WO2017018849A1 (en) * 2015-07-30 2017-02-02 주식회사 윌러스표준기술연구소 Wireless communication method and wireless communication terminal using signaling field
CN107925470A (en) * 2015-08-07 2018-04-17 纽瑞科姆有限公司 Control information for the multi-user transmission in wlan system
US10320545B2 (en) 2015-08-10 2019-06-11 Lg Electronics Inc. Method and device for forming control field comprising information about resource units in wireless LAN system
US10165551B2 (en) * 2015-08-11 2018-12-25 Qualcomm Incorporated Resource allocation signaling in a high efficiency wireless local area network preamble
US10050751B2 (en) * 2015-08-11 2018-08-14 Lg Electronics Inc. Method and apparatus for configuring a signal field including allocation information for a resource unit in wireless local area network system
US10505691B2 (en) 2015-08-20 2019-12-10 Lg Electronics Inc. Method and apparatus for configuring frame unit comprising control field indicating data fields in wireless LAN system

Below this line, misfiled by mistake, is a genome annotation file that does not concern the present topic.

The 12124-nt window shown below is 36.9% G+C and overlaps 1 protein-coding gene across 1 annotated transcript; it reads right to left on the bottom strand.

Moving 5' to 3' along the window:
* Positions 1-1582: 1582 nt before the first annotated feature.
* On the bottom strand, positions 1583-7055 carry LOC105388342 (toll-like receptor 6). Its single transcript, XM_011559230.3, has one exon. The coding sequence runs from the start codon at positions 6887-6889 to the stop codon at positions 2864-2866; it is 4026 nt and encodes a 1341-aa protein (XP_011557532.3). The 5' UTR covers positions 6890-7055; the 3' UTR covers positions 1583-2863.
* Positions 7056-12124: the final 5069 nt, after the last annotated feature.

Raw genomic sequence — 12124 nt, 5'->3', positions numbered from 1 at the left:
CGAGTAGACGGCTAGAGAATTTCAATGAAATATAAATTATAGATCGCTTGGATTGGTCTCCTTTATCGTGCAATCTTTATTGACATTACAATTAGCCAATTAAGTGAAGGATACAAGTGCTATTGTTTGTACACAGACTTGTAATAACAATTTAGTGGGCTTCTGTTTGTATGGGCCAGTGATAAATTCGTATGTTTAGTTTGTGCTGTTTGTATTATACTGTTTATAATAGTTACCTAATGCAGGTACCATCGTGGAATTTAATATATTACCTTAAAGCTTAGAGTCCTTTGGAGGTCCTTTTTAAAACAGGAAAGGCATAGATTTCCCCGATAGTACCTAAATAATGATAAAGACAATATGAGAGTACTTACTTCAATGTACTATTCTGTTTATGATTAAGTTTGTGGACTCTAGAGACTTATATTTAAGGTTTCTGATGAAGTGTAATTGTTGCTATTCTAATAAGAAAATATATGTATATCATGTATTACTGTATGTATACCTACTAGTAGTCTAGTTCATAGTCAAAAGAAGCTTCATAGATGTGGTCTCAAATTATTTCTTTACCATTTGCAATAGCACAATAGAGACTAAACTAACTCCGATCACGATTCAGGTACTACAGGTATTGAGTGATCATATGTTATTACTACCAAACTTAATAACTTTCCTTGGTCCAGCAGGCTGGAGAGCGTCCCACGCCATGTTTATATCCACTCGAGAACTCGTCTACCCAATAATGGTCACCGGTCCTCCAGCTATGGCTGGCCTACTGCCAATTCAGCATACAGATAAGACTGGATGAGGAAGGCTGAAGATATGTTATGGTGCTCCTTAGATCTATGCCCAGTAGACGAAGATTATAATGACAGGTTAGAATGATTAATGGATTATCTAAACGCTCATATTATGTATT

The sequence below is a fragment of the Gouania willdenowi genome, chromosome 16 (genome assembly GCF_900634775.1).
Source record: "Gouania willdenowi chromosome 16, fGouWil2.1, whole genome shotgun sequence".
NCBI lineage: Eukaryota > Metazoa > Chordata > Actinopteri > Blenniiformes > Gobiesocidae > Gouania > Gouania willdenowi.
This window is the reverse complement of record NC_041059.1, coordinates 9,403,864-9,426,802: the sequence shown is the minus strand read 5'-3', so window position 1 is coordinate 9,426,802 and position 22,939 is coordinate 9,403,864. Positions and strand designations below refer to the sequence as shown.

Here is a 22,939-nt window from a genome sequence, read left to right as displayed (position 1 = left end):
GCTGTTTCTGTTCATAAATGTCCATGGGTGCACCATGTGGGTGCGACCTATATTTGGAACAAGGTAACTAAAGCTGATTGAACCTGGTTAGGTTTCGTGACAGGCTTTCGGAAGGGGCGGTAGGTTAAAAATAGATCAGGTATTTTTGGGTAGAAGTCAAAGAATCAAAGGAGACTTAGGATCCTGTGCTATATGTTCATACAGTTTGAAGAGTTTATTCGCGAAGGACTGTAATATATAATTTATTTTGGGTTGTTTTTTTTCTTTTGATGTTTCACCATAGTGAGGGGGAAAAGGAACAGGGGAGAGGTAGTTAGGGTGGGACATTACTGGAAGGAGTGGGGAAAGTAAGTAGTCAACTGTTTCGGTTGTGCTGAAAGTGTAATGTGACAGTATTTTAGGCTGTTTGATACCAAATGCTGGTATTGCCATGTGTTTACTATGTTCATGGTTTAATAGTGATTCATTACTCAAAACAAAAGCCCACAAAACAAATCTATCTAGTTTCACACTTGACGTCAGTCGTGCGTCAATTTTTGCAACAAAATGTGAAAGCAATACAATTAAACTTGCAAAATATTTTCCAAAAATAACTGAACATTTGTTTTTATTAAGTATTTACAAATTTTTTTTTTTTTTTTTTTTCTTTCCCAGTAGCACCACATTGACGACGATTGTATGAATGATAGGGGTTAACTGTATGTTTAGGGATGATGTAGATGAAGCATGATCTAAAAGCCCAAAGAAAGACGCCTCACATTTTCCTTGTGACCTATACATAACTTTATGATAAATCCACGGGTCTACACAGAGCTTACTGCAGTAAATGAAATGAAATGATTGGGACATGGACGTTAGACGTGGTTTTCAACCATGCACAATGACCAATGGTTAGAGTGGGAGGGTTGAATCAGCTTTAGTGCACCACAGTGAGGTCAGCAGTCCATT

US10264580B2 (en) 2015-09-07 2019-04-16 Mediatek Inc. HE SIG B common field formats and indication
US9912445B2 (en) * 2015-09-09 2018-03-06 Huawei Technologies Co., Ltd. System and method for error feedback using a repeated preamble field
US10075874B2 (en) * 2015-09-10 2018-09-11 Marvell World Trade Ltd. Systems and methods for transmitting a preamble within a wireless local area network (WLAN)
US20170086099A1 (en) * 2015-09-23 2017-03-23 Mediatek Inc. Method of Operating in Wireless System and Wireless Device Using the Same
EP3357175A4 (en) * 2015-09-29 2019-05-29 Newracom, Inc. Resource allocation indication for multi-user multiple-input-multiple-output (mu-mimo) orthogonal frequency division multiple access (ofdma) communication
TWI628926B (en) * 2016-09-30 2018-07-01 聯發科技股份有限公司 Channel estimation enhancement method and wireless device
US10187124B2 (en) 2015-10-01 2019-01-22 Mediatek Inc Beam-change indication for channel estimation enhancement